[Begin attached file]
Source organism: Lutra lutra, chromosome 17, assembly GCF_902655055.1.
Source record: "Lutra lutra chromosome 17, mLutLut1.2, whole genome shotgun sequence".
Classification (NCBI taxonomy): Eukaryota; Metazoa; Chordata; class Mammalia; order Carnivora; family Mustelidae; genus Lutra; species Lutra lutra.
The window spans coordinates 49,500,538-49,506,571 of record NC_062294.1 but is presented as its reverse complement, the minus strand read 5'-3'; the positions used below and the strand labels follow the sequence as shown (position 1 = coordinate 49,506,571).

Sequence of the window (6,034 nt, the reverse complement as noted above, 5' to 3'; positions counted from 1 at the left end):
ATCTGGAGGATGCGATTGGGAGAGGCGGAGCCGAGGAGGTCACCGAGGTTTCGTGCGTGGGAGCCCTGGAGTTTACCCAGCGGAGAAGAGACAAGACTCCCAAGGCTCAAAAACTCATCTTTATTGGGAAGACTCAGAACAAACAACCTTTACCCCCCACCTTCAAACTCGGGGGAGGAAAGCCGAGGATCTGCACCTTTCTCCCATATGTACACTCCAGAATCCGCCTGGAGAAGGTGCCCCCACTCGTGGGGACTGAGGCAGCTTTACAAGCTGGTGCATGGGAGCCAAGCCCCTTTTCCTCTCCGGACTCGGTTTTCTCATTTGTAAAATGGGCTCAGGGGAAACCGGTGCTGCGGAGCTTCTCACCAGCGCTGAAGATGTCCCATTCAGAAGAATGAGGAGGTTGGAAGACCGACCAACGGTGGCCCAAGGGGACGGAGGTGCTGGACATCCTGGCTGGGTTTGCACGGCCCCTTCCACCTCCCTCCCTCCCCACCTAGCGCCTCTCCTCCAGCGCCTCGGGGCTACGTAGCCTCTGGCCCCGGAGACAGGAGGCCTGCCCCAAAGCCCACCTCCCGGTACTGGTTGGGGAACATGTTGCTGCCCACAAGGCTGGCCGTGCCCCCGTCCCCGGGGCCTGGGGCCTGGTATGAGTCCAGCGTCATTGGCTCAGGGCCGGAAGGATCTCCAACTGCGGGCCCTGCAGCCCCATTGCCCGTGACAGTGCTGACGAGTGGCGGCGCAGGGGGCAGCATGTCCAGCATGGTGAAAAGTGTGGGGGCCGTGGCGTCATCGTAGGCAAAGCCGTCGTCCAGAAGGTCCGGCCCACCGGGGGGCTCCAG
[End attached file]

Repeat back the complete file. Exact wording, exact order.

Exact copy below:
Source organism: Lutra lutra, chromosome 17, assembly GCF_902655055.1.
Source record: "Lutra lutra chromosome 17, mLutLut1.2, whole genome shotgun sequence".
Classification (NCBI taxonomy): Eukaryota; Metazoa; Chordata; class Mammalia; order Carnivora; family Mustelidae; genus Lutra; species Lutra lutra.
The window spans coordinates 49,500,538-49,506,571 of record NC_062294.1 but is presented as its reverse complement, the minus strand read 5'-3'; the positions used below and the strand labels follow the sequence as shown (position 1 = coordinate 49,506,571).

Sequence of the window (6,034 nt, the reverse complement as noted above, 5' to 3'; positions counted from 1 at the left end):
ATCTGGAGGATGCGATTGGGAGAGGCGGAGCCGAGGAGGTCACCGAGGTTTCGTGCGTGGGAGCCCTGGAGTTTACCCAGCGGAGAAGAGACAAGACTCCCAAGGCTCAAAAACTCATCTTTATTGGGAAGACTCAGAACAAACAACCTTTACCCCCCACCTTCAAACTCGGGGGAGGAAAGCCGAGGATCTGCACCTTTCTCCCATATGTACACTCCAGAATCCGCCTGGAGAAGGTGCCCCCACTCGTGGGGACTGAGGCAGCTTTACAAGCTGGTGCATGGGAGCCAAGCCCCTTTTCCTCTCCGGACTCGGTTTTCTCATTTGTAAAATGGGCTCAGGGGAAACCGGTGCTGCGGAGCTTCTCACCAGCGCTGAAGATGTCCCATTCAGAAGAATGAGGAGGTTGGAAGACCGACCAACGGTGGCCCAAGGGGACGGAGGTGCTGGACATCCTGGCTGGGTTTGCACGGCCCCTTCCACCTCCCTCCCTCCCCACCTAGCGCCTCTCCTCCAGCGCCTCGGGGCTACGTAGCCTCTGGCCCCGGAGACAGGAGGCCTGCCCCAAAGCCCACCTCCCGGTACTGGTTGGGGAACATGTTGCTGCCCACAAGGCTGGCCGTGCCCCCGTCCCCGGGGCCTGGGGCCTGGTATGAGTCCAGCGTCATTGGCTCAGGGCCGGAAGGATCTCCAACTGCGGGCCCTGCAGCCCCATTGCCCGTGACAGTGCTGACGAGTGGCGGCGCAGGGGGCAGCATGTCCAGCATGGTGAAAAGTGTGGGGGCCGTGGCGTCATCGTAGGCAAAGCCGTCGTCCAGAAGGTCCGGCCCACCGGGGGGCTCCAG